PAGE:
Britannia: The Lost Eagles of Rome #2 Review
Written by: Peter Milligan
Art by: Robert Gill
Colors by: Jose Villarubia
Letters by: Dave Sharpe
I can’t seem to say no to historical, period-era comics. Although Brittania #1 failed to impress, I was hoping that with the second issue a few of the small plot points would be solved. Unfortunately, I again felt as if I wasn’t quite in the story. Something I love about detective narratives is the ability to see all the clues at nearly the same time as the detective and try to solve the mystery alongside them. Brittania doesn’t allow us to do that, throwing in twists from outside forces, giving Antonius too much information beforehand, and generally making the book more about Antonius’ journey to certain locales than a more straightforward detective story.
The tangents that usually occur in hard-boiled gumshoe stories feel a little too random and forced in this book. Maybe it’s the abbreviated length, maybe it’s the lack of strings to pull, but we don’t get to see the end of a thread, just more string. It’s frustrating and feels like the writer only knows as much as we do. This is a problem frequently seen in detective comics, as there is only so much time we can spend on any issue, and I feel is better suited to longer graphic novels or trade book releases.
With Brittania, I’m interested, but I’m not invested. If Antonius doesn’t find the eagles (Maltese Falcon, anyone?) I don’t care about the consequences. If he does, that might present a more interesting dilemma, but I’m more worried about the red herring than interested in how he gets there.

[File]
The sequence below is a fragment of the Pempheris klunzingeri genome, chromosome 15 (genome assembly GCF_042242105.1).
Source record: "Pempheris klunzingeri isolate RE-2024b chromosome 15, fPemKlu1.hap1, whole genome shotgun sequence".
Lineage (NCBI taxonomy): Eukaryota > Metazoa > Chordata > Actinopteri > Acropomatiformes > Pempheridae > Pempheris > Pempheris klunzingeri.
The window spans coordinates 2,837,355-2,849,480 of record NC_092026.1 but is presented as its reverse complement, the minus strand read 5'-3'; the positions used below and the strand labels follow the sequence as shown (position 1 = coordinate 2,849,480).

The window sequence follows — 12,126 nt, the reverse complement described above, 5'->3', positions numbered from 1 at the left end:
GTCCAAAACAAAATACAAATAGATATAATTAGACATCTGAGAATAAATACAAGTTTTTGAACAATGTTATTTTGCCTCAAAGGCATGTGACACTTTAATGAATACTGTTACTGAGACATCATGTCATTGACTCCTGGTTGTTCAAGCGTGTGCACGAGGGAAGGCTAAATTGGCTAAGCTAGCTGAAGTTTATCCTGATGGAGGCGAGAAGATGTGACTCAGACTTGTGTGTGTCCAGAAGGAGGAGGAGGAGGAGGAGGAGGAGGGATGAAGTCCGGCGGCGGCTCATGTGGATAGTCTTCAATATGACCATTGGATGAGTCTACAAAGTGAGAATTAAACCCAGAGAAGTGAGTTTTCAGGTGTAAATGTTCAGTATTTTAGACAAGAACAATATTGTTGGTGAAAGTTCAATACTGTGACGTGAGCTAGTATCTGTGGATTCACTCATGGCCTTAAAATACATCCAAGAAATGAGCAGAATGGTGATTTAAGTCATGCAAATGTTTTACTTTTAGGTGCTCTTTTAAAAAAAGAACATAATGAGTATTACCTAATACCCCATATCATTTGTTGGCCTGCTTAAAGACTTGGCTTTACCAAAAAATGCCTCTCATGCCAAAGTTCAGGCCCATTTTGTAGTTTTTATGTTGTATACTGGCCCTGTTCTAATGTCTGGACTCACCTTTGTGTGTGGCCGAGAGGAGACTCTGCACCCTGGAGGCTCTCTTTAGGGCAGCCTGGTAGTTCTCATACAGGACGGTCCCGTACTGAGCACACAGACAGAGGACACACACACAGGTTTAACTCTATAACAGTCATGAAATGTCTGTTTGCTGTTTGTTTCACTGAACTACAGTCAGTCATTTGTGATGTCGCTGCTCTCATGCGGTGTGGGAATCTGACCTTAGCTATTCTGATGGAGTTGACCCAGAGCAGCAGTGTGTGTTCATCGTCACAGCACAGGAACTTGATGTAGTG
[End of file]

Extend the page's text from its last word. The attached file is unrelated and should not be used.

Plot aside, the art in these books is seriously impressive. It’s lush and expansive, and there’s no faking talent when you have to draw multiple characters, vivid backgrounds, and many different cultures in one issue. The one-face-for-every-girl problem is still present, although mitigated by the fact that there are almost no women in these books aside from Rubia and Achilla. Even most of the minor characters Antonius runs into are men. At this point, I’m fine with it, because I won’t have to memorize another specific hair color to differentiate between women.
A small thing of note: the colorist tends to change Achillia’s outfit colors every other page. Whether this is due to clumsy editing or a lack of care is hard to tell, but it’s frustrating combined with the issue of every woman having the same face. This isn’t improved when reading some of the sneak peeks of the script in the back of the issue and Rachel – an aged Jewish woman – is introduced as very old but ‘oddly beautiful.’ Perhaps it’s the artistic direction that drives all the women into a strange framework of Crone or Beauty, with little in between. Another small note, when the evil/amoral/not-roman-seditioner Pharaoh of Egypt is described as “handsome in a feminine way,” you automatically queer code a brown man and fall into a terrible, easily avoided stereotype. Reading this phrase in the last pages of the issue, looking for some more content to give added depth, made me feel disappointed and sad, not excited for the next chapter.
I’m a sucker for Roman stories. I’ll snag issue #3, but unless some surprises and more solid storytelling are in store, I don’t know how much will improve.